UK: Zambrano And European Citizenship: A Trump Card For British Children?

Last Updated: 13 April 2011
Article by Miranda Sirikanda

A short decision by the European Court of Justice, Ruiz Zambrano (European Citizenship) [2011] EUECJ – C- 34/09, has struck a clean blow against the bid by Member State Governments to exclude regulation of their nationals, who have never exercised their right to free movement, from the domain of European Law.  Classic economic rights will normally only have force if physical movement between member states has occurred.  However, it is now clear that Citizenship of the Union also confers rights which are not bound to movement. 

In Zhu and Chen, "Zhu" was born in Northern Ireland to a Chinese national mother "Chen", and acquired Irish citizenship at birth as a result of the nationality laws then in force.  After Zhu's birth, Chen moved with Zhu to England, and Chen was granted a right of residence on the basis that it would otherwise be impossible for Zhu, a toddler, to exercise her rights as a citizen of the Union effectively.  All Zhu's movement took place within one member state, and she did not have to travel outside the United Kingdom, in order for her mother to establish a right of residence.  However, until now the case of Chen might well have been seen as an exceptional case, turning on the fact of an unusual law of nationality, which allowed citizenship of member state to be acquired by a person who had never entered it.

In Zambrano, RZ and his spouse were nationals of Columbia.  Following the refusal of RZ's claim for Asylum, he made three applications for residence each of which was refused. In the meantime he took up employment in Belgium for five years despite being without permission to do so, and his spouse gave birth to two children ("X" and "Y") who both acquired Belgium nationality. X and Y were therefore nationals of a member state, their parents were both third country nationals, and neither X or Y had ever travelled to a different member state. The question for the court was whether RZ and his wife could invoke a right of residence in a member state based upon the citizenship of X and Y.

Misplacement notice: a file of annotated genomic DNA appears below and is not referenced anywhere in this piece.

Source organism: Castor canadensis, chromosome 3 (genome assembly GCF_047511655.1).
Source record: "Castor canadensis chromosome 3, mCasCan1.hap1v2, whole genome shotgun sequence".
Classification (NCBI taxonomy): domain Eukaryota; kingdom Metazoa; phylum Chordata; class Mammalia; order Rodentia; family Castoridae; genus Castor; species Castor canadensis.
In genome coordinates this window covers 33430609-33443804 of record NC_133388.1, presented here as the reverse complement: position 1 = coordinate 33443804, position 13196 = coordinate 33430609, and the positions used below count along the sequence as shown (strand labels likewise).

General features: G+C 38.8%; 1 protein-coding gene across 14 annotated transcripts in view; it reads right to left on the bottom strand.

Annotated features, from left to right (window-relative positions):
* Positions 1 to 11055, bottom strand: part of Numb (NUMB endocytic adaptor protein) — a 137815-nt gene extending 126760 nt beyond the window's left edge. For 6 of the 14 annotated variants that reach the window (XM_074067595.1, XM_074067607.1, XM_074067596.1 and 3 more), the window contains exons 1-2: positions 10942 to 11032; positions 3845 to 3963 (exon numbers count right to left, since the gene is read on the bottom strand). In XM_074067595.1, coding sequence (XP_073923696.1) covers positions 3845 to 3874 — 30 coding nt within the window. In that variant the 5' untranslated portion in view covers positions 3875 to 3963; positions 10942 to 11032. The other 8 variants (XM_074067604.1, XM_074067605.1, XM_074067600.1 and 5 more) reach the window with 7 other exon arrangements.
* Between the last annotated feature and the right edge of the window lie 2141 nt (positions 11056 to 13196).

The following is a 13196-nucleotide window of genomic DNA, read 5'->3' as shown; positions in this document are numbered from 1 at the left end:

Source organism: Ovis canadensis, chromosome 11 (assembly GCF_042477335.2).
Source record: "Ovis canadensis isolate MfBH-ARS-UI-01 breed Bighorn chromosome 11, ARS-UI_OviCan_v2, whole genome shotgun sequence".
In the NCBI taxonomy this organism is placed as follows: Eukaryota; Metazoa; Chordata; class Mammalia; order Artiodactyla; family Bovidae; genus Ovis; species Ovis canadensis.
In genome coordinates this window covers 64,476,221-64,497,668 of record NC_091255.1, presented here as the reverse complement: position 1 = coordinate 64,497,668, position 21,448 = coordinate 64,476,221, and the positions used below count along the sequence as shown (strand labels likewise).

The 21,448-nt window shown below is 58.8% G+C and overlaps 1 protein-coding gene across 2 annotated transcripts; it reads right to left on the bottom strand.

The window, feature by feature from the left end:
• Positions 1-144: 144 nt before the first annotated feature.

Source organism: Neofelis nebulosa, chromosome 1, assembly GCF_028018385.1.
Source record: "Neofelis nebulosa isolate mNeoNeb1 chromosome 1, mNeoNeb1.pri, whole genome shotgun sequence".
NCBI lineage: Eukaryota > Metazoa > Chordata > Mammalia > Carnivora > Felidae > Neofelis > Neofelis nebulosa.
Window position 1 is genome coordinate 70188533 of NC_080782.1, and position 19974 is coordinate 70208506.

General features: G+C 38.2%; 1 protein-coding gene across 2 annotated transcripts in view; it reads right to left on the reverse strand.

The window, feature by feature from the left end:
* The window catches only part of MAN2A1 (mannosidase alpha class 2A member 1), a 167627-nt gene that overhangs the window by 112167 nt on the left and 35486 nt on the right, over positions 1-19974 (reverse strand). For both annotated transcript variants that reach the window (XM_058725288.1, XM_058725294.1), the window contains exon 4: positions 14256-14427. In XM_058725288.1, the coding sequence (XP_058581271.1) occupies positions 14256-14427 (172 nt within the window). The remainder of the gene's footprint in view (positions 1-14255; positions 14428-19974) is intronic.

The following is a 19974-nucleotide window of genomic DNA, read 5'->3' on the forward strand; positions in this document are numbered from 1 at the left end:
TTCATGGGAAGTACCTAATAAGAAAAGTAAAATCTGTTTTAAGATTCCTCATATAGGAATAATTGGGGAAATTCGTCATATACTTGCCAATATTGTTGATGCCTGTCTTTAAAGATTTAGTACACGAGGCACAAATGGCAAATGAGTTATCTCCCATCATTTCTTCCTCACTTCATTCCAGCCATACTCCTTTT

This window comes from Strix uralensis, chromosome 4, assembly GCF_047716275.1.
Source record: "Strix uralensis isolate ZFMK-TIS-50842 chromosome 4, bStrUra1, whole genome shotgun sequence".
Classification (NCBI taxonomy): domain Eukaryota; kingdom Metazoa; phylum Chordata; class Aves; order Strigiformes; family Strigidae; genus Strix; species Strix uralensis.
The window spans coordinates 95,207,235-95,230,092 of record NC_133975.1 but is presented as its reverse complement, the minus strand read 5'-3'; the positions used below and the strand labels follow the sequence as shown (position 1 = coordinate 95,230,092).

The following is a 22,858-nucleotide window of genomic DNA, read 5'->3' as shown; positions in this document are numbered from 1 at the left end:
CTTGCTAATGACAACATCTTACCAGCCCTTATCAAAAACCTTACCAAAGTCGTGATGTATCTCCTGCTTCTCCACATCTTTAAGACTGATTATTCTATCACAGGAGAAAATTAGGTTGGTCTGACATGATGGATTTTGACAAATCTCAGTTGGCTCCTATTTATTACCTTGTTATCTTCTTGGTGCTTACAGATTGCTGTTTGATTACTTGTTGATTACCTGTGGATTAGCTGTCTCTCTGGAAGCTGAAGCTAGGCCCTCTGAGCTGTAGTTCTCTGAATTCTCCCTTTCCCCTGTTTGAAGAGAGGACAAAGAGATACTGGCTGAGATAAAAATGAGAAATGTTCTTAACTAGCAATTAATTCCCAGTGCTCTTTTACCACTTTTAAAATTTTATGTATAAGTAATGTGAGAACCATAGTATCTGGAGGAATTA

It was common ground that, like Zhu in the case of Chen, X and Y as children could not exercise their rights as Union Citizens to move and reside in any member state fully and effectively without the presence and support of their parents. The right of EU Citizens to move and reside freely within the territory of member states is fundamental. In the view of the Advocate General, it is not a combined right, so that residence and movement cannot be separated, nor is it a sequential right, so that movement must occur chronologically before residence.  Instead there are two independent rights: the right to move and the right to reside.  It seems reasonable to conclude that the ECJ endorsed this approach in reaching its conclusion that X and Y could invoke a right of residence, without prior movement between member states.

The logic underpinning this principle was explored by the Advocate General in his Opinion. He observed that if RZ relocated outside of the European Union to a third country, X and Y would as EU citizens be able to invoke Diplomatic and Consular protection from Member States' missions established there.  It would be an anomalous position if they could seek such protection in a third country outside of the member state of which they were nationals, but yet not be able to exercise their own right to reside in that same member state.